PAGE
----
Making IT Work: A History of the Computer Services Industry
Department of Humanities
In an excerpt from his new book 21 Lessons for the 21st Century, published in the Atlantic, Yuval Noah Harari makes a provocative statement: the way to save democracy is “to find ways to keep distributed data processing more efficient than centralized data processing.”1 Should one be interested in rising to Harari’s challenge, Jeffery R. Yost’s Making IT Work: A History of the Computer Services Industry provides an excellent primer on the mostly overlooked history of computer services (from consulting and programming to data analytics and cloud computing), which remain at the periphery of most people’s awareness, in spite of being a trillion-dollar business worldwide with significant political and economic import, as Harari’s provocation suggests. Yost, associate director of the Charles Babbage Institute, has written the first full-length business history of this important sector, highlighting newly available archival materials and oral histories recorded specifically for this project. The historical approach is largely descriptive but provides a foundation of authoritative facts about the key businesses and personnel that established and defined the computer services industry during the twentieth century. The book provides a necessary baseline for future scholarship in this important area.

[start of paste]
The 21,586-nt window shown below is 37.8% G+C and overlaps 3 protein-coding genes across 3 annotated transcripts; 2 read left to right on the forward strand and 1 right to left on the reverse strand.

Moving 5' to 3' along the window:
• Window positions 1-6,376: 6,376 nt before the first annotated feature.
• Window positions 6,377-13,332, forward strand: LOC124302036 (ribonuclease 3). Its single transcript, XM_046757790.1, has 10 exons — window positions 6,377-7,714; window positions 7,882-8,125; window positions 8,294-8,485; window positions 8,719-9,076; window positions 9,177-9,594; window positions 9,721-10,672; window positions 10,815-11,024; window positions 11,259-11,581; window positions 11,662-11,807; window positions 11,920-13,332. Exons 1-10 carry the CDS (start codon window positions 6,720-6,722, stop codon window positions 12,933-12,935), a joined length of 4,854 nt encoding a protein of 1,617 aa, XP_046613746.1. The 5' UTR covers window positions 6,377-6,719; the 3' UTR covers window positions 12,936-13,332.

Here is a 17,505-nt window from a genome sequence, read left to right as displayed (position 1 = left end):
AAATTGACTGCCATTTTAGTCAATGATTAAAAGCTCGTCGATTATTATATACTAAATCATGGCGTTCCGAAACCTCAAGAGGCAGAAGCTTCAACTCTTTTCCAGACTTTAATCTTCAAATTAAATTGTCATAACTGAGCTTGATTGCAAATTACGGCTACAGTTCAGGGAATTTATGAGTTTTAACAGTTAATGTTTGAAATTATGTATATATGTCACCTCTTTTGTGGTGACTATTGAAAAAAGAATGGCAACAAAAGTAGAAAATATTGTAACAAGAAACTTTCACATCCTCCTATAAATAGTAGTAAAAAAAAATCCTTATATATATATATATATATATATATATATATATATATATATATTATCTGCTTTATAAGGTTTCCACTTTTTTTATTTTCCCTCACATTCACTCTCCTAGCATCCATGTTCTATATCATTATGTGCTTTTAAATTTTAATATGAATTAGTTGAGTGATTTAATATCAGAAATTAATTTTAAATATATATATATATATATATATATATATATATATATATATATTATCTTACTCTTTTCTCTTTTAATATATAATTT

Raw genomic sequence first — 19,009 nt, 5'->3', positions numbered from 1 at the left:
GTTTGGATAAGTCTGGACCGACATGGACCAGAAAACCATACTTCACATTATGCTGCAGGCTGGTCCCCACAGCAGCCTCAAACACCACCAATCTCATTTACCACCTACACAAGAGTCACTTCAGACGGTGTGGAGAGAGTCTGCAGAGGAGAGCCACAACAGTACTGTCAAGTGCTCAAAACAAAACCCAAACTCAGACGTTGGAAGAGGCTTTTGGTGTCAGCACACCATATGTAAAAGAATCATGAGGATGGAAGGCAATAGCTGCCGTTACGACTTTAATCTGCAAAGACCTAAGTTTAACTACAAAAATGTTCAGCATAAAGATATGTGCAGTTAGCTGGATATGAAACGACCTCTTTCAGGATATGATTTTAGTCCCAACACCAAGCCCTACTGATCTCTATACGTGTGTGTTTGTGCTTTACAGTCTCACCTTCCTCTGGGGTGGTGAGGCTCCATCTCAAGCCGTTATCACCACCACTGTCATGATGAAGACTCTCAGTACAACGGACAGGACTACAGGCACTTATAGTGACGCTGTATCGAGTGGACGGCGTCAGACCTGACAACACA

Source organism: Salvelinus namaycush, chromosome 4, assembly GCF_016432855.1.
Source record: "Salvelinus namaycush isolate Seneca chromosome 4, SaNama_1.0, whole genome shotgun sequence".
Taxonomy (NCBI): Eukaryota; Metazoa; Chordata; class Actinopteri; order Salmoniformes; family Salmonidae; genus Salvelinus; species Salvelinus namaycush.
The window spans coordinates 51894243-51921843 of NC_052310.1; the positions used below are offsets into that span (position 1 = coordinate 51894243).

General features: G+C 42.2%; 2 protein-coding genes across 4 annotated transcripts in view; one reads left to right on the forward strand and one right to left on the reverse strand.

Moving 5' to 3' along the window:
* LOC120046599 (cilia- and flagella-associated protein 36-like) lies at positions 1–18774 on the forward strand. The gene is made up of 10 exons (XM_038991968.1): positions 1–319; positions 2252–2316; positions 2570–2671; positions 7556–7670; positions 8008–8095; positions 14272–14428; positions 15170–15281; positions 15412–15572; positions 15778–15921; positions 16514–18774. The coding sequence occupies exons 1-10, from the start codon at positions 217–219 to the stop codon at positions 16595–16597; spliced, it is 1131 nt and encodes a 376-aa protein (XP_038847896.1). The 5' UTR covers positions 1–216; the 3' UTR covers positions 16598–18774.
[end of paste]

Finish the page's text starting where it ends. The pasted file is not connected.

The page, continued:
Information & Culture: A Journal of History
Making IT Work: A History of the Computer Services Industry.
Information & Culture: A Journal of History,
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